New York opened a "window to the past" on Wednesday that allows victims of child sexual abuse to sue their rapists, a milestone in the defense of minors that puts the Catholic Church in check, which has already received hundreds of complaints, and even the late millionaire Epstein.
The New York State Child Victims Law, passed in January, entered into force on Wednesday and allows, within a year, victims of sexual abuse who at the time could not report it now, in addition to extending the deadlines of prescription of these crimes.
Now, the alleged victims are up to 55 years of age to start a civil proceeding, while the age of 23 to 28 has been delayed for the possibility of opening a criminal proceeding.
This requirement will not apply during this margin year for survivors of abuse to file their lawsuits, which on its first day has already generated a flood of hundreds of complaints filed in New York courts, although thousands are expected.
"I have already filed a complaint, I did it at midnight last night. It is the first opportunity we have had to obtain real justice. And I say it for myself and many survivors," explains Stephen Jiménez, victim of abuse, in an interview with Efe since he was 10 until 14, he is now 66.
"Make the account. It has taken me 52 years for me to go to court," says this journalist of Spanish descent.
"My abuses were a relationship. I had a sexual relationship with a Catholic brother who started when I was 10 years old. He is someone who took me to the beach, to the pool … I was in gay bath houses, in saunas, in changing rooms , in showers … with this man when he was 11, 12, 13 years old, "he details, in his case, specifically a professor at his religious school who was 50 years old at the time.
His case is not the only one and the complaints are already counted by hundreds, taking advantage of the "window to the past" that opens this law. A single law firm, Jeff Anderson & Associates, has filed 262 lawsuits throughout the state of New York.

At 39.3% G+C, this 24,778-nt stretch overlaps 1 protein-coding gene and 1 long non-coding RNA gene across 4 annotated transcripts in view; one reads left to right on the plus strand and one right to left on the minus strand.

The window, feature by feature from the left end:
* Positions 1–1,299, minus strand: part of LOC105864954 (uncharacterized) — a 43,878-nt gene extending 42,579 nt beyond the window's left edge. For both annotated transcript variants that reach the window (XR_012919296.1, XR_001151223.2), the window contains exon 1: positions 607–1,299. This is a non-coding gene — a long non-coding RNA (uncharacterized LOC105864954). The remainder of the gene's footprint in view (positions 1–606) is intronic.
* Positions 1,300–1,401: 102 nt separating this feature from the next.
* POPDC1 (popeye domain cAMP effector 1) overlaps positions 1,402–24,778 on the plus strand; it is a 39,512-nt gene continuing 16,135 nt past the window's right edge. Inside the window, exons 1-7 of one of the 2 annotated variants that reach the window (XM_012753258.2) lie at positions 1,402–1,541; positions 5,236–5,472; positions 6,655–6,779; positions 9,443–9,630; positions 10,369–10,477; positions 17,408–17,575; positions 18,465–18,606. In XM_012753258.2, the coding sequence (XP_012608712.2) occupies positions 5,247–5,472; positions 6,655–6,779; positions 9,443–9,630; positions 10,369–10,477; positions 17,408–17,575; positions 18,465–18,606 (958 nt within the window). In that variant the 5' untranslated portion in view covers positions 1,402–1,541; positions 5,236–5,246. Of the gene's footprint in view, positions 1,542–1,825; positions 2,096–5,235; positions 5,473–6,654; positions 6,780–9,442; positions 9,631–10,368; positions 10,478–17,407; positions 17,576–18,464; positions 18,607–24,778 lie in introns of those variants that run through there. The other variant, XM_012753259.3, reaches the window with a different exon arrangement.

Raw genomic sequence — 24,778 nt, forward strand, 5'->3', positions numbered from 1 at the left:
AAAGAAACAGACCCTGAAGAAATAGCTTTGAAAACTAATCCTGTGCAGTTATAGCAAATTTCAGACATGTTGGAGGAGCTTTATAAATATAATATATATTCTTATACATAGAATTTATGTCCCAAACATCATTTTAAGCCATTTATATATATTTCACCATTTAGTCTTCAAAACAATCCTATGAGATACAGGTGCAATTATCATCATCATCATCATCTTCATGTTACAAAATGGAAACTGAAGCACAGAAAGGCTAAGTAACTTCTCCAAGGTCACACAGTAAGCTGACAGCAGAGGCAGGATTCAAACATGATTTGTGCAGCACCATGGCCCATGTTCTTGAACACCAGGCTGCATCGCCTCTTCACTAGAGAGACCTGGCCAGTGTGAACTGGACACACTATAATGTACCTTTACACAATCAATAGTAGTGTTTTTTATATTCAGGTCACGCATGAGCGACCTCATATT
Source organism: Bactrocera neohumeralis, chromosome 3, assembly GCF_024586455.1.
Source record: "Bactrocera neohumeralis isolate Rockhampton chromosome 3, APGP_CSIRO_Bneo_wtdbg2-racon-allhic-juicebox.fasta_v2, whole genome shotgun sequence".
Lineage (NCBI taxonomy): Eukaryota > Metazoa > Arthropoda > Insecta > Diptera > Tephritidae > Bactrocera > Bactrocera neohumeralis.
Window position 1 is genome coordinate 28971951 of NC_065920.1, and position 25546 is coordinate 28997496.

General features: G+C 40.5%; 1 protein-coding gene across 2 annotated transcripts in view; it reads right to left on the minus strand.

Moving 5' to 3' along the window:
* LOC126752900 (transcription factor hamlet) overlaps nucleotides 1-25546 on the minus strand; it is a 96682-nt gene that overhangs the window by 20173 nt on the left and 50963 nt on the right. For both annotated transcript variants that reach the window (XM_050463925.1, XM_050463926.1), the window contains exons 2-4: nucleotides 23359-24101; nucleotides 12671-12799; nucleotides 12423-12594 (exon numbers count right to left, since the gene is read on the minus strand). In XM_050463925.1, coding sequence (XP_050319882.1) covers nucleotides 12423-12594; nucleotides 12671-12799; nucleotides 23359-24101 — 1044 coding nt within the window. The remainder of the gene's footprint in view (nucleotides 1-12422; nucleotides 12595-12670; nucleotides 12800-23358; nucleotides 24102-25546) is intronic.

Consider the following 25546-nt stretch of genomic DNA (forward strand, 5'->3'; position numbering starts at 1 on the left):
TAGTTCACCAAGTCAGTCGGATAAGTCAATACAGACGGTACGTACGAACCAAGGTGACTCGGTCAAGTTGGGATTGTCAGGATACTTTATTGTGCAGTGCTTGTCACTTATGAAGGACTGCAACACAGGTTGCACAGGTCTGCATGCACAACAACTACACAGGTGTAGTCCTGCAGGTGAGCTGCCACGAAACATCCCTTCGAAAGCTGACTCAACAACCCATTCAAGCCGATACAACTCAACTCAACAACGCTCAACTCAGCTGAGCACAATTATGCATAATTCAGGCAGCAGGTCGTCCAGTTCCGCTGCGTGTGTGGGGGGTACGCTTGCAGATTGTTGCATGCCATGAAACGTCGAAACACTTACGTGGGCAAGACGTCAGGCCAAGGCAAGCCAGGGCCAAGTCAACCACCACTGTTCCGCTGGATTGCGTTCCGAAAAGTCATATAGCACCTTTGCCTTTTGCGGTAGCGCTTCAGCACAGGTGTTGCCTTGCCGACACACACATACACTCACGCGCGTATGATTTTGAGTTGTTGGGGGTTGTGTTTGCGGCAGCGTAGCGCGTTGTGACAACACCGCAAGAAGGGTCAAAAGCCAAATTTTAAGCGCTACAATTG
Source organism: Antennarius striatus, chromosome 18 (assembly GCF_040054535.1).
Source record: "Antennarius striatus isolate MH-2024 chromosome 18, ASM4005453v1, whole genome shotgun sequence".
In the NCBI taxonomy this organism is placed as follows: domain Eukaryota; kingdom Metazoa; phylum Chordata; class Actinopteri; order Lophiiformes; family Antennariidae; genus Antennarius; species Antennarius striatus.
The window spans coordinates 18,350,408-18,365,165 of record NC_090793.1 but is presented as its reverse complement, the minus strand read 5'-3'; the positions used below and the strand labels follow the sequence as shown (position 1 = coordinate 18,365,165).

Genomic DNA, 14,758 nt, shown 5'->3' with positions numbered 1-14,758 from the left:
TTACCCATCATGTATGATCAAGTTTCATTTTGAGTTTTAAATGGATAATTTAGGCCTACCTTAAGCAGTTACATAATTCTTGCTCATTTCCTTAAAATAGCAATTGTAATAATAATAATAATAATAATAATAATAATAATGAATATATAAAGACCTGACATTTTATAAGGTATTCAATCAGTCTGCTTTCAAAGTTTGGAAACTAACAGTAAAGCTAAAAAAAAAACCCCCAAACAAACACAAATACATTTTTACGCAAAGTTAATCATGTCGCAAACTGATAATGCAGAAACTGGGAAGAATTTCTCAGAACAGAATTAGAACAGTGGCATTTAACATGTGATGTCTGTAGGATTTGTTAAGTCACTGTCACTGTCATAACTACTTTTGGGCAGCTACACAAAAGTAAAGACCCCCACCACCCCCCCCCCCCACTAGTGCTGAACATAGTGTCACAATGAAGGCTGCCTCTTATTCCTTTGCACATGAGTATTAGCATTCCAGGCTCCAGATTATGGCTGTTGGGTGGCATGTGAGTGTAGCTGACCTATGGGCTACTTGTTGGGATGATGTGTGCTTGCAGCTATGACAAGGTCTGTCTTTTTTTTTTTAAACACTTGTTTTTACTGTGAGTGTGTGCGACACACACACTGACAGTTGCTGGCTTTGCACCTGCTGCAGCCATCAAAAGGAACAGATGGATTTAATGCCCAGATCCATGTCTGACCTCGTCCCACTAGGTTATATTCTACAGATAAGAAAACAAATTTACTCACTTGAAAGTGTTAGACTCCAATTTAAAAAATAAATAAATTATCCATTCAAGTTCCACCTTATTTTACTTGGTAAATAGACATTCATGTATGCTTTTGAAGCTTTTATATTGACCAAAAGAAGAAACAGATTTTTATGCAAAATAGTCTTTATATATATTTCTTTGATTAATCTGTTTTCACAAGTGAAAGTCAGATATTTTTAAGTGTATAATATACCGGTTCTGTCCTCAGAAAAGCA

"Today is a new day, it is a day of hope," said Jeff Anderson, the lawyer who names the firm, franked by two of the victims whom his office represents at a press conference.
Anderson has been a combative lawyer against the Catholic Church for his abuses and has published several reports with hundreds of names and even photographs of pastors and clergy members.
The Archdiocese of New York has been preparing for this avalanche of legal proceedings for some time: at the beginning of last month, the institution itself sued about thirty insurers to pay the costs derived from these complaints, anticipating a possible rejection of these companies to be made charge of them.
Not only in the Catholic Church have these cases excelled: they have also occurred in Yeshivas – Jewish schools -, in the Boy Scouts or with private individuals such as the ill-fated millionaire Jeffrey Epstein, who died last Saturday in his New York cell, where he was accused by sex trafficking of minors.
Jennifer Araoz, 32, who had recently accused Epstein of raping her when she was a minor, also sued the employer's property today, as well as one of her partners and three of her employees.
In an opinion column in The New York Times, the woman recounted her experience, which she exhibited a month ago in local media, and said she has sued "Jeffrey Epstein's estate and his accomplices" thanks to the new Law on Child Victims approved in the state of New York.
"A key measure of the law enters into force today and allows survivors to recover allegations if the statute of limitations has expired," he says in reference to the one-year period that opens the rule so that victims of child sexual abuse can sue their abusers, even if the facts have prescribed.
As explained in an interview with Efe, the executive director of Child USAdvocacy, Kathryn Robb, this "window to the past" is of vital importance since "it allows these survivors of sexual abuse to identify their sexual predators. When you identify them, you make them New York children are safer. "
Robb, who suffered abuse from a relative when she was a child and now runs an organization that fights for the defense of children's rights, certifies that this is a "national movement in which people are saying: enough. Zero. tolerance".
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